Load Regulation, Hold-Up Time, Inrush Current, Efficiency and Noise
To learn more about our PSU tests and methodology, please check out How We Test Power Supply Units.
Primary Rails and 5VSB Load Regulation
The following charts show the main rails' voltage values recorded between a range of 40W up to the PSU's maximum specified load, along with the deviation (in percent). Tight regulation is an important consideration every time we review a power supply because it facilitates constant voltage levels despite varying loads. Tight load regulation, among other factors, also improves the system’s stability, especially under overclocked conditions. And at the same time, it applies less stress to the DC-DC converters that many system components utilize.
The load regulation at +12V is not as tight as we would like it to be. On the minor rails, the performance is not top-notch. But it's still satisfactory, given that those rails are not heavily utilized by today's systems.
Put simply; hold-up time is the amount of time that the system can continue to run without shutting down or rebooting during a power interruption.
The hold-up time barely exceeds the 17ms limit that the ATX spec sets, but this is not the case for the power OK signal's hold-up time, which is lower than 16ms.
Inrush current, or switch-on surge, refers to the maximum, instantaneous input current drawn by an electrical device when it is first turned on. A large enough inrush current can cause circuit breakers and fuses to trip. It can also damage switches, relays, and bridge rectifiers. As a result, the lower the inrush current of a PSU right as it is turned on, the better.
The inrush current is a bit higher than the average.
10-110% Load Tests
These tests reveal the PSU’s load regulation and efficiency levels under high ambient temperatures. They also show how the fan speed profile behaves under increased operating temperatures.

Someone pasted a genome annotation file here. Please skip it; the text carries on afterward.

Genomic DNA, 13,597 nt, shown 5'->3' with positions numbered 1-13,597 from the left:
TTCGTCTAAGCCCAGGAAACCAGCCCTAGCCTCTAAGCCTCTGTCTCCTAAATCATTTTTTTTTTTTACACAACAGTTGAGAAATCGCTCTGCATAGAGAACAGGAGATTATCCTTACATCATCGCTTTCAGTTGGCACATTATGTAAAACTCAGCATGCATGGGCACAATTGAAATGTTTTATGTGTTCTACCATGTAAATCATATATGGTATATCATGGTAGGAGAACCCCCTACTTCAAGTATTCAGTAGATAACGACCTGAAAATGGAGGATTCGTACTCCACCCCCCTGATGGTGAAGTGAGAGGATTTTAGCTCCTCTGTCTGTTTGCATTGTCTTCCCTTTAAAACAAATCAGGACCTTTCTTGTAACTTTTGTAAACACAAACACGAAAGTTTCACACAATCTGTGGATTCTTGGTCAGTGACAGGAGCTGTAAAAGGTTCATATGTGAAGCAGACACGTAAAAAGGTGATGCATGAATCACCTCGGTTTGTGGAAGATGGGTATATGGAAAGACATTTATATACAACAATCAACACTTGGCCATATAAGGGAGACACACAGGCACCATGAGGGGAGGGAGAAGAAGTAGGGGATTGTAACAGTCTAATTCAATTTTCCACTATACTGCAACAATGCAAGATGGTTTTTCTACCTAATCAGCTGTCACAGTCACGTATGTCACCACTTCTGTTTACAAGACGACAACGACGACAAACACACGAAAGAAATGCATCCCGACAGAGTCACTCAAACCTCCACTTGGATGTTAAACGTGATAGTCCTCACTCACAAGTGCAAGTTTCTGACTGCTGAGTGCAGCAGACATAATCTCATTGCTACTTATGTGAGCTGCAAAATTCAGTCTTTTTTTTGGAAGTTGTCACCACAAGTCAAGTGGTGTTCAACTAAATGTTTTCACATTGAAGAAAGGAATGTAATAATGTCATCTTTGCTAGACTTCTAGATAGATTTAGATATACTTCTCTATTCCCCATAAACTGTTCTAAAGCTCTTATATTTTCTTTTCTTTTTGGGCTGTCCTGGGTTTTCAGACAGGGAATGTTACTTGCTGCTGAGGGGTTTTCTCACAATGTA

|Test #||12V||5V||3.3V||5VSB||DC/AC (Watts)||Efficiency||Fan Speed (RPM)||PSU Noise (dB[A])||Temps (In/Out)||PF/AC Volts|
The PSU doesn't have a problem delivering more than its full power at close to 47 degrees Celsius. The problem is the small fan, which has to spin at very high speeds to cope with the thermal load, hence the noise is way too high. Another thing worth mentioning here is that the PF slightly decreases at higher loads, while usually is the other way around.
20-80W Load Tests
In the following tests, we measure the PSU's efficiency at loads significantly lower than 10% of its maximum capacity (the lowest load the 80 PLUS standard measures). This is important for representing when a PC is idle with power-saving features turned on.
|Test #||12V||5V||3.3V||5VSB||DC/AC (Watts)||Efficiency||Fan Speed (RPM)||PSU Noise (dB[A])||PF/AC Volts|
Only during the first test is the PSU's fan not activated. FSP's engineers didn't leave much room for the passive operation.
Next, we plotted a chart showing the PSU’s efficiency at low loads, and loads from 10 to 110% of its maximum-rated capacity. The higher a PSU’s efficiency, the less energy goes wasted, leading to a reduced carbon footprint and lower electricity bills.
The efficiency levels under both light and normal loads are not so high.
|Test #||5VSB||DC/AC (Watts)||Efficiency||PF/AC Volts|
The 5VSB rail is highly efficient. It makes us wonder why they didn't use the same at the Dagger Pro 650W unit, which suffers in this area.
Power Consumption In Idle And Standby
Fan RPM, Delta Temperature, And Output Noise
All results are obtained between an ambient temperature of 37 to 47 degrees Celsius (98.6 to 116.6 degrees Fahrenheit).
The semi-passive operation doesn't last long. Under high ambient temperatures and higher loads, the fan profile is aggressive.
The following results were obtained at 30 to 32 degrees Celsius (86 to 89.6 degrees Fahrenheit) ambient temperature.
Even with normal ambient temperatures, the passive operation lasts for only up to 50W loads. The PSU's fan starts to get loud with higher than 640W loads.
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